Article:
shower I took shower pretty I waited brush my teeth and stuff like that so I
was at the YMCA so and that’s why I was working at before and I haven’t a judge
before I’m about there mm-hmm so the YMCA their membership was like $30 $35 a
month so I was like okay cool activate that $35 so now at least I can be take a
shower brush my teeth and get freshened up for work so I can be presentable you
know I’m not gonna be smellier anyway anyway I have a I’d spend X amount of
dollars on motels to stay there as your shower because the motels cost about 87
dollars a night for a motel and Michael rinky-dink have to drive over the bridge
it’s like $7 and tongue across the bridge my god my San francisco-oakland
sounds like I was doing that at first I learn I thought that I would save money
cuz I’m hammering at the paint so um show you a solid one um pay for the
water ca for $35 or $30 a month and then I applied for the hardship hardship
assistance from the government so from the nonprofit and they got accepted so
then 30,000 to $15 so that helped me out and then house or
the live CD and then there was these kids that had like a little sports thing
they always went there to play basketball or t-ball baseball etc and
one day the YMCA worker always seen me then I was always just good a lot good
with the kids and and she said hey do you have you ever coached before mm-hmm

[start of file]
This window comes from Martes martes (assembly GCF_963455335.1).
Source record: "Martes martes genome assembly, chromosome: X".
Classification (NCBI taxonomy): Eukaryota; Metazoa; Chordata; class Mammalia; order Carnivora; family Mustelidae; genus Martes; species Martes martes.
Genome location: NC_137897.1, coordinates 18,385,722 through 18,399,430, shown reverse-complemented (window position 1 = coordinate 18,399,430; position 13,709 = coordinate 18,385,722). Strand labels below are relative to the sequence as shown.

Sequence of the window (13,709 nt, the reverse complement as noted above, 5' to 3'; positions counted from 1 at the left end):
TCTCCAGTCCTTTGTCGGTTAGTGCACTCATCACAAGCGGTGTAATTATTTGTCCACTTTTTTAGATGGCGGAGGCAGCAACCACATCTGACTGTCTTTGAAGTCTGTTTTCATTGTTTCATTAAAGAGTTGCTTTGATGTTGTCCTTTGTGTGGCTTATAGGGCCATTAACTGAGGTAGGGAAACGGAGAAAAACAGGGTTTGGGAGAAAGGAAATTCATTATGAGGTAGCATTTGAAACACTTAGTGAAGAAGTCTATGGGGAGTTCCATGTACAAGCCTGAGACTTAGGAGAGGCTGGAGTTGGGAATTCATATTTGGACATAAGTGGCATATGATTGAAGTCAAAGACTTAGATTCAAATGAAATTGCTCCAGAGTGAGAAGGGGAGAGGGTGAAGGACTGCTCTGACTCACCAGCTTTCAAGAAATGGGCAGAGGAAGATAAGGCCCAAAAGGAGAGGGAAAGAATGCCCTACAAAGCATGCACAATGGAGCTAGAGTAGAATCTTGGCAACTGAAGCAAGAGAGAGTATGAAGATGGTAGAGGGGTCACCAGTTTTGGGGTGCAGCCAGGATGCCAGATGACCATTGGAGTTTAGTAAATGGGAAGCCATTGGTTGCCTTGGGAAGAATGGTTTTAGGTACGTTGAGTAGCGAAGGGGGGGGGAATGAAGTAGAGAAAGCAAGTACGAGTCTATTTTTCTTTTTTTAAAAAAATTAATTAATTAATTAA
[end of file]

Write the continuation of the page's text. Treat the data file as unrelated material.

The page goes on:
and I was like well I play sports but I never actually coached but um but yeah
I’m always around kids I know work at school
and she said well would you be willing to apply or do like an interview with us
to do to be an on-call like coach for for the for the basketball program and
t-ball baseball program like yeah for sure of course
so what end up ever was they didn’t like a mock interview where I came in and I
actually coached them for like one practice one day and they watch me and
see how I did I killed it I know they I did great and then they gave me a job
for an on-call position now what I did that waive my $15 feet so
now Keys watch it for free because I’m gonna claudinha
so not on that’s or like they they take to Twitter fee and then whenever they
need either the coach with a video call whenever you need myself and with this
fear it’s just things like that and I’ll only work whatever I can do to decrease
my expenses and increase my income would be great and just stay focus is just
being positively Lila’s whole that’s like mentality that’s life is an acronym
that means do anything to save life is for everything so instead of being mad
or sad or having a negative attitude you seem to say that’s like he positive and
move forward in a positive direction because there’s no point in dwelling in
negativity or you know in the past because the world’s gonna spin with the
what else so with that whole philosophy you know I just kept saying that like
man that’s not just happening for a reason um you know I’m gonna overcome I
guess I gotta be resilient and don’t complain about anything cause it’d be so
much worse because the thing about it is you know you know even those hungers I’m
sitting in my car and I had a car it makes I have a job too I put gas in that
car and I had a key to the know you know that I could make my certain things that
I was getting so I was always grateful I was a complainer Oh could you repeat
that that’s life begins like you so that’s life is the acronym of dat is
life you knew anything to say like this verb like here’s for everything okay so
it’s they saying that’s like said every day like yeah that’s like a half – it’s
like no matter what it is it happens it’s not only happening you having